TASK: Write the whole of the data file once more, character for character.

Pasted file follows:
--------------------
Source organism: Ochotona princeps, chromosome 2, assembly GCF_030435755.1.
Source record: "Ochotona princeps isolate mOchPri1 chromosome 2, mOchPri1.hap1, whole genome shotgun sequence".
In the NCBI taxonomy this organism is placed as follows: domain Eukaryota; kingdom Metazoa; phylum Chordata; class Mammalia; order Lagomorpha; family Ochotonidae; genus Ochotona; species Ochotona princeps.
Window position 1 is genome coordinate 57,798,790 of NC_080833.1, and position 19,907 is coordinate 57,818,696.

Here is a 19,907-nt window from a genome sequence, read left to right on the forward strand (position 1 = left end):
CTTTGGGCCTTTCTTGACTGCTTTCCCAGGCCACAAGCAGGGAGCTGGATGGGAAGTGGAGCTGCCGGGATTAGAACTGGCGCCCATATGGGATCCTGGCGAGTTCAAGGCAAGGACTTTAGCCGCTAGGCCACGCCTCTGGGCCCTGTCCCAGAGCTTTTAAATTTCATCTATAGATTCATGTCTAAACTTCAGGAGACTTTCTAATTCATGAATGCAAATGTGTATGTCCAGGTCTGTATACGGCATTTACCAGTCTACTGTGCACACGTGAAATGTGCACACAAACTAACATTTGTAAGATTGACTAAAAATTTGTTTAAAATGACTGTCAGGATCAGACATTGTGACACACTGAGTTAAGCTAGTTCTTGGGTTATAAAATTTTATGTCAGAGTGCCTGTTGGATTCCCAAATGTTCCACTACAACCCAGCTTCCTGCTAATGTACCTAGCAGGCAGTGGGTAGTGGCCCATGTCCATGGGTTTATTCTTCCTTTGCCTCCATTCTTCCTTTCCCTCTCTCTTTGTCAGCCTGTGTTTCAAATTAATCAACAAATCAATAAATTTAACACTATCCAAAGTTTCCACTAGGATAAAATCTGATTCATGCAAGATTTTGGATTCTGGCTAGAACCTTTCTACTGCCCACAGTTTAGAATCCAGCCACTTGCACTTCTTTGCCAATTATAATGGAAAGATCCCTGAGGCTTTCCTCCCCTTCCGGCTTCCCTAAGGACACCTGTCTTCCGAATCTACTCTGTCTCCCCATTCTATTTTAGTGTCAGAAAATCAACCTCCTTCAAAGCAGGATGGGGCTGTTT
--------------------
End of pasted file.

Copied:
Source organism: Ochotona princeps, chromosome 2, assembly GCF_030435755.1.
Source record: "Ochotona princeps isolate mOchPri1 chromosome 2, mOchPri1.hap1, whole genome shotgun sequence".
In the NCBI taxonomy this organism is placed as follows: domain Eukaryota; kingdom Metazoa; phylum Chordata; class Mammalia; order Lagomorpha; family Ochotonidae; genus Ochotona; species Ochotona princeps.
Window position 1 is genome coordinate 57,798,790 of NC_080833.1, and position 19,907 is coordinate 57,818,696.

Here is a 19,907-nt window from a genome sequence, read left to right on the forward strand (position 1 = left end):
CTTTGGGCCTTTCTTGACTGCTTTCCCAGGCCACAAGCAGGGAGCTGGATGGGAAGTGGAGCTGCCGGGATTAGAACTGGCGCCCATATGGGATCCTGGCGAGTTCAAGGCAAGGACTTTAGCCGCTAGGCCACGCCTCTGGGCCCTGTCCCAGAGCTTTTAAATTTCATCTATAGATTCATGTCTAAACTTCAGGAGACTTTCTAATTCATGAATGCAAATGTGTATGTCCAGGTCTGTATACGGCATTTACCAGTCTACTGTGCACACGTGAAATGTGCACACAAACTAACATTTGTAAGATTGACTAAAAATTTGTTTAAAATGACTGTCAGGATCAGACATTGTGACACACTGAGTTAAGCTAGTTCTTGGGTTATAAAATTTTATGTCAGAGTGCCTGTTGGATTCCCAAATGTTCCACTACAACCCAGCTTCCTGCTAATGTACCTAGCAGGCAGTGGGTAGTGGCCCATGTCCATGGGTTTATTCTTCCTTTGCCTCCATTCTTCCTTTCCCTCTCTCTTTGTCAGCCTGTGTTTCAAATTAATCAACAAATCAATAAATTTAACACTATCCAAAGTTTCCACTAGGATAAAATCTGATTCATGCAAGATTTTGGATTCTGGCTAGAACCTTTCTACTGCCCACAGTTTAGAATCCAGCCACTTGCACTTCTTTGCCAATTATAATGGAAAGATCCCTGAGGCTTTCCTCCCCTTCCGGCTTCCCTAAGGACACCTGTCTTCCGAATCTACTCTGTCTCCCCATTCTATTTTAGTGTCAGAAAATCAACCTCCTTCAAAGCAGGATGGGGCTGTTT